schedules. Pressure to win and be the best. Painful injuries. Given all
these factors, it’s not surprising that some athletes simply burn out on
their sport. But what is shocking to many in the field are the young ages
at which this is increasingly happening -- sometimes as early as 9 or 10.
The scenario often goes
something like this: Eager to nurture the next A-Rod or Michelle Kwan,
parents enroll their 5- or 6-year-olds in a competitive sports league or
program. Over the next few years, training intensifies and expands to the
off-season, making practice essentially year-round. Youngsters may join
more than one league or a traveling team. They may have to sacrifice other
interests and give up most of the down time that allows them to just be
Soon the stakes get
higher because many parents and coaches play to win. Winning means
recognition and that could lead to lucrative opportunities -– high school
championships then college scholarships and perhaps a shot at the pros.
“Kids sports have become
much more competitive,” says Dr. Jordan Metzl, medical director of the
Sports Medicine Institute for Young Athletes at the Hospital for Special
Surgery in New York City.
“And in general,
high-level competition for young kids is not a great thing,” says Metzl,
co-author of “The Young Athlete: A Sports Doctor’s Complete Guide for
With more kids than ever
in organized sports, an estimated 30 million of them up through high
school, Metzl and other experts in sports medicine and youth athletics say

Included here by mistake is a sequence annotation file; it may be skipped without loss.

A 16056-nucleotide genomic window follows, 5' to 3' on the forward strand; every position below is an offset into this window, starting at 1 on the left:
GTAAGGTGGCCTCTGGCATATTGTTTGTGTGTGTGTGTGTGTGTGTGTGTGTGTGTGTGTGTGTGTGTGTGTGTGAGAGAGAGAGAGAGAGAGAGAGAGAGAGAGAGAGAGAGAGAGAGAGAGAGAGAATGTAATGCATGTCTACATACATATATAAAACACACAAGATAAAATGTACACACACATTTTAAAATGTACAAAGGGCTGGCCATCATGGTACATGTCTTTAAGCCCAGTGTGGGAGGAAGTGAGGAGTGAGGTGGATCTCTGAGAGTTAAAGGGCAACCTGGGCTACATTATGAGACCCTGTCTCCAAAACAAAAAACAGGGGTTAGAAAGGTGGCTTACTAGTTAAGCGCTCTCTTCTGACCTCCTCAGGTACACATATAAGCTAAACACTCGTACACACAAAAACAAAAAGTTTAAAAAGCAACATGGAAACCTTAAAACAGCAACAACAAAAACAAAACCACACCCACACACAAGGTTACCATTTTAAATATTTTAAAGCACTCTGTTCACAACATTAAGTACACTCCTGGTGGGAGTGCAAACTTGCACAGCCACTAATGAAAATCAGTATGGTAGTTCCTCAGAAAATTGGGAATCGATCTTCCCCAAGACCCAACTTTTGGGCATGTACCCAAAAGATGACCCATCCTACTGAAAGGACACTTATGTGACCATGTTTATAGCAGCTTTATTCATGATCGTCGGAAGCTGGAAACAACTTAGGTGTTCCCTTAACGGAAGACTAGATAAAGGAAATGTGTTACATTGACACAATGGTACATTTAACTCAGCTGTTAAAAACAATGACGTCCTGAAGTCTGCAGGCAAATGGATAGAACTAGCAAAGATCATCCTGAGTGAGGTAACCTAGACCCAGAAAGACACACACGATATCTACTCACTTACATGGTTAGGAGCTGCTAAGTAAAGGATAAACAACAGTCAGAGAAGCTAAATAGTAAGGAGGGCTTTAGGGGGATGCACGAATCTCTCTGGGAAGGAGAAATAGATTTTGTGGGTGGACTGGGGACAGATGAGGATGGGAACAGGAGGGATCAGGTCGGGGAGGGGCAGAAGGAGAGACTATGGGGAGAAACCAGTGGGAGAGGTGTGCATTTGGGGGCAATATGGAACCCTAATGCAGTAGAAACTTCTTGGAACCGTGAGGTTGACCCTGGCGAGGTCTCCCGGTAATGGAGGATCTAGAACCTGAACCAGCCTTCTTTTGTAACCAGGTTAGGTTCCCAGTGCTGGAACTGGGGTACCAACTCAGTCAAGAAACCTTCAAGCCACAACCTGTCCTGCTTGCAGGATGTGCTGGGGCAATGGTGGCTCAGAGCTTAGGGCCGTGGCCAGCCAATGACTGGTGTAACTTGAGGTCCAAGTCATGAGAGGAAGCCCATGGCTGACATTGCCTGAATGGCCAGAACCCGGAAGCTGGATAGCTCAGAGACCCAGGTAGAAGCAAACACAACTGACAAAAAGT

they are increasingly concerned about the pressures put on some children
to excel. Not only are these youngsters at risk for emotional burnout,
they may also develop injuries that plague them for a lifetime. Some will
turn to steroids or other performance-enhancing substances to try to gain
an edge. And some may give up on sports -– and exercise -- altogether.
'It's not fun anymore'
Kids with a strong internal drive may thrive on the competition. But the
pressure can be too much for others, particularly grade-schoolers who
aren't as equipped to deal with the stress as older athletes.
And the goals of sports
for young kids can differ dramatically from those of their parents and
coaches, says youth fitness researcher Avery Faigenbaum, an associate
professor of exercise science at the University of Massachusetts in
“Most children would
rather play on a losing team than sit on the bench of a winning team,” he
When Faigenbaum asks kids
who've quit why they're no longer interested in sports, their typical
response: "It's not fun anymore." They wanted to have a good time, make
friends and learn something new, he says. But make the game all about
hard-core training and the final score, and many kids will sideline
“They’re getting turned
off of sports at a young age -– and that’s a sad tale,” says Faigenbaum.
There’s ample evidence
that sports participation can have important benefits for kids, including
improved physical health and emotional well-being. Hopefully, they’ll also
learn life lessons in teamwork, discipline, leadership and time
management. But kids can't profit from these benefits if they're quitting
sports early on.
new ball game
While parents may have
spent much of their early childhoods riding bikes around the neighborhood,
playing pick-up games of baseball or basketball with the local kids and
maybe joining Little League, today’s youngsters often fall into two
disparate groups: those who sit inside playing video games and those who
participate in organized competitive sports like soccer, ice hockey and
A big difference today is
that kids involved in sports play harder and younger than ever, says Steve
Marshall, an assistant professor of epidemiology and orthopedics at the
Injury Prevention Research Center at the University of North Carolina at
Chapel Hill. And with dreams of college scholarships and multi-million
dollar professional contracts, the competition can get out of hand, he